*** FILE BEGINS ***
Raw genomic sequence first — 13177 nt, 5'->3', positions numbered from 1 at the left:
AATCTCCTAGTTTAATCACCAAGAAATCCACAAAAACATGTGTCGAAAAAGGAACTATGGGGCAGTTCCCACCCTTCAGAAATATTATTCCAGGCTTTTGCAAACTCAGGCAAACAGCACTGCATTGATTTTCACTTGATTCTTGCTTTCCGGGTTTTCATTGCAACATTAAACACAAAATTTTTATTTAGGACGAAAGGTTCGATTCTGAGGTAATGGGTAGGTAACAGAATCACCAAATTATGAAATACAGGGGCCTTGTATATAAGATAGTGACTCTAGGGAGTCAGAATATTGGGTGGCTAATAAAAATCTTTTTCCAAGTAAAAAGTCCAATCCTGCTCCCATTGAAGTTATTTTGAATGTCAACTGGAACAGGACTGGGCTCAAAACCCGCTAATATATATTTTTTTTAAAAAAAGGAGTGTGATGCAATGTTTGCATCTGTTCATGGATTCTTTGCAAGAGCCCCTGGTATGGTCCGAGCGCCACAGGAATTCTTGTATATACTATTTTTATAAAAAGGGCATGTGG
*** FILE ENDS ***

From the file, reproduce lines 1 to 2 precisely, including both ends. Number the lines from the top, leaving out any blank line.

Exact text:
Raw genomic sequence first — 13177 nt, 5'->3', positions numbered from 1 at the left:
AATCTCCTAGTTTAATCACCAAGAAATCCACAAAAACATGTGTCGAAAAAGGAACTATGGGGCAGTTCCCACCCTTCAGAAATATTATTCCAGGCTTTTGCAAACTCAGGCAAACAGCACTGCATTGATTTTCACTTGATTCTTGCTTTCCGGGTTTTCATTGCAACATTAAACACAAAATTTTTATTTAGGACGAAAGGTTCGATTCTGAGGTAATGGGTAGGTAACAGAATCACCAAATTATGAAATACAGGGGCCTTGTATATAAGATAGTGACTCTAGGGAGTCAGAATATTGGGTGGCTAATAAAAATCTTTTTCCAAGTAAAAAGTCCAATCCTGCTCCCATTGAAGTTATTTTGAATGTCAACTGGAACAGGACTGGGCTCAAAACCCGCTAATATATATTTTTTTTAAAAAAAGGAGTGTGATGCAATGTTTGCATCTGTTCATGGATTCTTTGCAAGAGCCCCTGGTATGGTCCGAGCGCCACAGGAATTCTTGTATATACTATTTTTATAAAAAGGGCATGTGG